Words and Offense: Of course slurs are still bad… Offense is just not the reason why. Systemic oppression, concept association and a phenomenon known as hostile tagging (where the phrase either tags a person as someone to be hostile to and exclude or tags an area as a hostile place to any oppressed people that come in) are the actual reasons why…
Duke Nukem Forever – Wallowing in sexism: In some games we find sexism buried within plot points or seen through the stereotyped portrayals of female characters. Duke Nukem Forever is not one of those games. There is no need to look deeply into gameplay or storyline to find issues. Duke Nukem Forever is simply a game that wallows in sexism.
Geeky enough for you?: What I’m curious about here is this: what does the word “geeky’ mean to you? How do you define it? Also, how do you define not-geeky? I’m interested!
BGG (Black Girl Gamer)–LFG, PST!: It’s not just the standard girl gamer war, where there is incessant name calling, references to genitalia or even the normal male chauvinist crap. The battle is having to defend why we are even playing games, in the first place. Why would we be playing games, because black women don’t play games.
You can suggest links for future linkspams in comments here, or by using the “geekfeminism” tag on delicious or freelish.us or the “#geekfeminism” tag on Twitter. Please note that we tend to stick to publishing recent links (from the last month or so).
Betsy Leondar-Wright and ana australiana write about the impenetrability of middle-class activism to working class people, and about how the sidelining of middle-class subcultures isn’t equivalent to systemic oppression: It’s not “them” — it’s us!, Equivalences.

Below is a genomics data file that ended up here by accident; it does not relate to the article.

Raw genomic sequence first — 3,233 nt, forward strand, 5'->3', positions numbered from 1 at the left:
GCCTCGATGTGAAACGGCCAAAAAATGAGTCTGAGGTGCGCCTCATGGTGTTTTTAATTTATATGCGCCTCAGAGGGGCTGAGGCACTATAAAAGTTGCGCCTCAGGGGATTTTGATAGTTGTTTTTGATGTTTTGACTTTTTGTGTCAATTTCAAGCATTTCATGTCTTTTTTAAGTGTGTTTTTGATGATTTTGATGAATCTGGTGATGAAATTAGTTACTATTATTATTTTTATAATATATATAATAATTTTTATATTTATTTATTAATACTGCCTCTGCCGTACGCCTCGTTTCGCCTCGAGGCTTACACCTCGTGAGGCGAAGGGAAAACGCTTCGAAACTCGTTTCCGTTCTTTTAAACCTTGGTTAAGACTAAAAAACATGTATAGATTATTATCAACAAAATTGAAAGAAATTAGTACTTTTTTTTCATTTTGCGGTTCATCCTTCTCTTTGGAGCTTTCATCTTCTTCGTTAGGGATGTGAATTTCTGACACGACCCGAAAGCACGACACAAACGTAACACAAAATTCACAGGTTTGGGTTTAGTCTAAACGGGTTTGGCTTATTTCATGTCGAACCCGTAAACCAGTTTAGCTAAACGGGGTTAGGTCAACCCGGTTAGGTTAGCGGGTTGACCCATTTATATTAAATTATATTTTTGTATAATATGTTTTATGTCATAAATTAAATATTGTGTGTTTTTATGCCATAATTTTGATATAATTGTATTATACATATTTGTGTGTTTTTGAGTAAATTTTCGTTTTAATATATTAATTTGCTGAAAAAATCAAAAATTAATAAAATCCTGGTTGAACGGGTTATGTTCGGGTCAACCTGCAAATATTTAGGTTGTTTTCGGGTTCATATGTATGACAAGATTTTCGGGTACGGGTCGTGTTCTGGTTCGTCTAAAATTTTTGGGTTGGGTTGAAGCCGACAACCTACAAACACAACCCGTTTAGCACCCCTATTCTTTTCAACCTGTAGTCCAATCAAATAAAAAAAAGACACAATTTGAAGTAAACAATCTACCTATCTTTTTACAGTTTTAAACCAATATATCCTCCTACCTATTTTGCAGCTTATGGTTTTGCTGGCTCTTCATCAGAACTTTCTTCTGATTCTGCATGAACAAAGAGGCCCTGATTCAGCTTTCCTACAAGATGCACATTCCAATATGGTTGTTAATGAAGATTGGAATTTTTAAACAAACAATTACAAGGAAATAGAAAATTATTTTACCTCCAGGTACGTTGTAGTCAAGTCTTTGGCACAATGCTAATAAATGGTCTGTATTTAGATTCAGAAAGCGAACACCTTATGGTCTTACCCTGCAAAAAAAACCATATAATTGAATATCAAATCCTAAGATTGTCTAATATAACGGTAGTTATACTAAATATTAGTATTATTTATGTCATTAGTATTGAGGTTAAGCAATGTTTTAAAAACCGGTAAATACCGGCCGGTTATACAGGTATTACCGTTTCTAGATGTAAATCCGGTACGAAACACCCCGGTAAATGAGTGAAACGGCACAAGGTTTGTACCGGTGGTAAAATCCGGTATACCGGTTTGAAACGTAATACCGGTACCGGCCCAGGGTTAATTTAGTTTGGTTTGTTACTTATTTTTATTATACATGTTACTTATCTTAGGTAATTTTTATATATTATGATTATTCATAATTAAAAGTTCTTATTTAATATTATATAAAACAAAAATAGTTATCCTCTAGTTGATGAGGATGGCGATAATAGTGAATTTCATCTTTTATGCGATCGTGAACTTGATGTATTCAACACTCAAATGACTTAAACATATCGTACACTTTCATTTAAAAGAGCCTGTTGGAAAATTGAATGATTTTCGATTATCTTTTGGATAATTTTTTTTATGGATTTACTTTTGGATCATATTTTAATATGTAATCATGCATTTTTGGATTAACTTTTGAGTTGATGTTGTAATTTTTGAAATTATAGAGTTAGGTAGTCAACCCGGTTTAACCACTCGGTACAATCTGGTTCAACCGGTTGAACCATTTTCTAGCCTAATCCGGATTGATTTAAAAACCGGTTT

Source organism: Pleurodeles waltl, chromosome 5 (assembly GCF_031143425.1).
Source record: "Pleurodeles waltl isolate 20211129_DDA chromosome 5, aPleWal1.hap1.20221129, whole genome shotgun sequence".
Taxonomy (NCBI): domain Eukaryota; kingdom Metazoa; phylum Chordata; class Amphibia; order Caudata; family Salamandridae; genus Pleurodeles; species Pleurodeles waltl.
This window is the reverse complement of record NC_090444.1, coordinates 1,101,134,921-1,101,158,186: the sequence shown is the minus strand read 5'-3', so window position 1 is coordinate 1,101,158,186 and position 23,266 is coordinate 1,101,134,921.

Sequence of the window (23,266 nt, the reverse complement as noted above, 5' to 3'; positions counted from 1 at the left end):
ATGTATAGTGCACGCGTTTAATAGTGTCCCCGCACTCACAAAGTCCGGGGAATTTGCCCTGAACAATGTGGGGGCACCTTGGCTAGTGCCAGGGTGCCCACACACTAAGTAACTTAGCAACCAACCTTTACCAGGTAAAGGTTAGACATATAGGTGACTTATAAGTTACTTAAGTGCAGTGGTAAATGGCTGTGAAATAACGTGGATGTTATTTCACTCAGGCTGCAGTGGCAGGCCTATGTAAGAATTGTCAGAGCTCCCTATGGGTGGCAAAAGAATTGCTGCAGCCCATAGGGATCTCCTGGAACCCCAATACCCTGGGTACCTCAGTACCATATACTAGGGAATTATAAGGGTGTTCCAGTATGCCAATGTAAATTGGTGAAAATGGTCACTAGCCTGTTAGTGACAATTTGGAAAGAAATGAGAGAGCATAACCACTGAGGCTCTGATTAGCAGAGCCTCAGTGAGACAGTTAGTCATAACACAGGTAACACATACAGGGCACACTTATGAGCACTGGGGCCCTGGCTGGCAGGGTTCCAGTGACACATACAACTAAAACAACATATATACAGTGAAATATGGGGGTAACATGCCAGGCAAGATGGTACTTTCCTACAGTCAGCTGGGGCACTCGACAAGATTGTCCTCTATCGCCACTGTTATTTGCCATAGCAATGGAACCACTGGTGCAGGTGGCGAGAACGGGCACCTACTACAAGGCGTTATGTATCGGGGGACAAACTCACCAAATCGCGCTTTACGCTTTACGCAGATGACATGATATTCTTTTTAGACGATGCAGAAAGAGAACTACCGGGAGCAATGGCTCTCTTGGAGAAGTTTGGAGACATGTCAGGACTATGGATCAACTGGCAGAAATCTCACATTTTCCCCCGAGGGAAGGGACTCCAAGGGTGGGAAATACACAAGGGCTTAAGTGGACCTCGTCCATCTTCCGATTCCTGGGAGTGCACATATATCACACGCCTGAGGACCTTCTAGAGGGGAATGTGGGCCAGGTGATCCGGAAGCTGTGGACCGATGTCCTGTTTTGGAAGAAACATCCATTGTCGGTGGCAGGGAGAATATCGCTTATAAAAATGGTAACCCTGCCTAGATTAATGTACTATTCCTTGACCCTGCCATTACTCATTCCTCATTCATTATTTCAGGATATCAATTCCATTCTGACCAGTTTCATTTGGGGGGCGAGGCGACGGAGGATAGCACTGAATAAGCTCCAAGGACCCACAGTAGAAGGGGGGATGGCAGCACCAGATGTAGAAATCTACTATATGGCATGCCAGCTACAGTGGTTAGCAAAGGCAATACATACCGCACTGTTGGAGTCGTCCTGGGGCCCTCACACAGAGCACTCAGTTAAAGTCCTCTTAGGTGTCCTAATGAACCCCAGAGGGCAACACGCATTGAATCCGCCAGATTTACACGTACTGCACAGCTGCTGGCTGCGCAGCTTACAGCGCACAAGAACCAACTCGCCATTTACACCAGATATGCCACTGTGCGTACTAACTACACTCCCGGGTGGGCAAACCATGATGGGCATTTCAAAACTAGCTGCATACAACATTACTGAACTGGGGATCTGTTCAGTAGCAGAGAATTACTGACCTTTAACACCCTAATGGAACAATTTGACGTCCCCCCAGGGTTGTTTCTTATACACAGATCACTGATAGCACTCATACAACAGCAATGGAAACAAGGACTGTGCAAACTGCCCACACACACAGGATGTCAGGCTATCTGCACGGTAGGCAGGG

“ï»¿Very rarely do stories of women and technology vary in tone from the gender gap theme. Where are the women? Well, heck, we’ve been here all alongï»¿ – something we’ve recently pointed out in our Valentine’s Day piece about ENIAC.” Writes ï»¿ï»¿Amber Bouman in MaximumPC for Women’s History Month.
sqbr is interested in user stories about the use of image descriptions on Tumblr. my arguments have all been about hypothetical users and it would be useful to have some evidence against the “but noone who needs descriptions would use a visual medium like tumblr” argument. There’s lots of feedback in comments.
s.e. smith: Why I’m Leaving Feminism: So many disabled people, nonwhite people, transgender people, people of colour, poor people, adamantly refuse to identify with feminism in its current incarnation in the United States… The model of feminism we see is one where oppression perpetrated in the name of “activism’ is acceptable, where casual ableism, racism, classism, transphobia run so deep that many of us don’t even bother to point it out anymore.